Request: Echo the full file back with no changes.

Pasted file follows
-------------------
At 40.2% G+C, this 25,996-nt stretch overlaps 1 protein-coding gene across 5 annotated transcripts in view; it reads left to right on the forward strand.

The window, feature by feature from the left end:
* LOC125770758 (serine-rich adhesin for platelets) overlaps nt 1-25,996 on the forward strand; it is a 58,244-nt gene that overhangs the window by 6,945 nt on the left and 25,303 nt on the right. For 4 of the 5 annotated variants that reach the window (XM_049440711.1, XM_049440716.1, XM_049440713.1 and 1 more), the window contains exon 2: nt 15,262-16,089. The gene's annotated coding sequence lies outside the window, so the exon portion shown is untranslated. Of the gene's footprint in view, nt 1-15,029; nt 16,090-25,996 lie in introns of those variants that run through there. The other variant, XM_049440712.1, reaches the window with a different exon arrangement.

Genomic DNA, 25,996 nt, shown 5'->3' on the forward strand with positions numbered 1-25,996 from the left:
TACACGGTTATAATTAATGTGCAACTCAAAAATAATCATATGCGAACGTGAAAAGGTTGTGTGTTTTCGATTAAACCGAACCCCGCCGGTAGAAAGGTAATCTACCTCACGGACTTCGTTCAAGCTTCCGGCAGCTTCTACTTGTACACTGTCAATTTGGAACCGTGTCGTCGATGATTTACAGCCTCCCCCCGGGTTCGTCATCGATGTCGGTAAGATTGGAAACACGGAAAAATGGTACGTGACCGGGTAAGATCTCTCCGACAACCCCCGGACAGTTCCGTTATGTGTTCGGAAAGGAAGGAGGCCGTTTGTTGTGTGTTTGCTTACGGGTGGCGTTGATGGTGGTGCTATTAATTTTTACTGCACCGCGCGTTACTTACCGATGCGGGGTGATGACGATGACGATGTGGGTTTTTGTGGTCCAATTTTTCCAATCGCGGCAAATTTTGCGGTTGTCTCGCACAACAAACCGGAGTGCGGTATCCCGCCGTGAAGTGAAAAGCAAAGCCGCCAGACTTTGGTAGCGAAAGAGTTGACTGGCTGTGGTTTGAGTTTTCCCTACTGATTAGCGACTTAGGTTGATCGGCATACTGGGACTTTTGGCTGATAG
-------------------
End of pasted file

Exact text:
At 40.2% G+C, this 25,996-nt stretch overlaps 1 protein-coding gene across 5 annotated transcripts in view; it reads left to right on the forward strand.

The window, feature by feature from the left end:
* LOC125770758 (serine-rich adhesin for platelets) overlaps nt 1-25,996 on the forward strand; it is a 58,244-nt gene that overhangs the window by 6,945 nt on the left and 25,303 nt on the right. For 4 of the 5 annotated variants that reach the window (XM_049440711.1, XM_049440716.1, XM_049440713.1 and 1 more), the window contains exon 2: nt 15,262-16,089. The gene's annotated coding sequence lies outside the window, so the exon portion shown is untranslated. Of the gene's footprint in view, nt 1-15,029; nt 16,090-25,996 lie in introns of those variants that run through there. The other variant, XM_049440712.1, reaches the window with a different exon arrangement.

Genomic DNA, 25,996 nt, shown 5'->3' on the forward strand with positions numbered 1-25,996 from the left:
TACACGGTTATAATTAATGTGCAACTCAAAAATAATCATATGCGAACGTGAAAAGGTTGTGTGTTTTCGATTAAACCGAACCCCGCCGGTAGAAAGGTAATCTACCTCACGGACTTCGTTCAAGCTTCCGGCAGCTTCTACTTGTACACTGTCAATTTGGAACCGTGTCGTCGATGATTTACAGCCTCCCCCCGGGTTCGTCATCGATGTCGGTAAGATTGGAAACACGGAAAAATGGTACGTGACCGGGTAAGATCTCTCCGACAACCCCCGGACAGTTCCGTTATGTGTTCGGAAAGGAAGGAGGCCGTTTGTTGTGTGTTTGCTTACGGGTGGCGTTGATGGTGGTGCTATTAATTTTTACTGCACCGCGCGTTACTTACCGATGCGGGGTGATGACGATGACGATGTGGGTTTTTGTGGTCCAATTTTTCCAATCGCGGCAAATTTTGCGGTTGTCTCGCACAACAAACCGGAGTGCGGTATCCCGCCGTGAAGTGAAAAGCAAAGCCGCCAGACTTTGGTAGCGAAAGAGTTGACTGGCTGTGGTTTGAGTTTTCCCTACTGATTAGCGACTTAGGTTGATCGGCATACTGGGACTTTTGGCTGATAG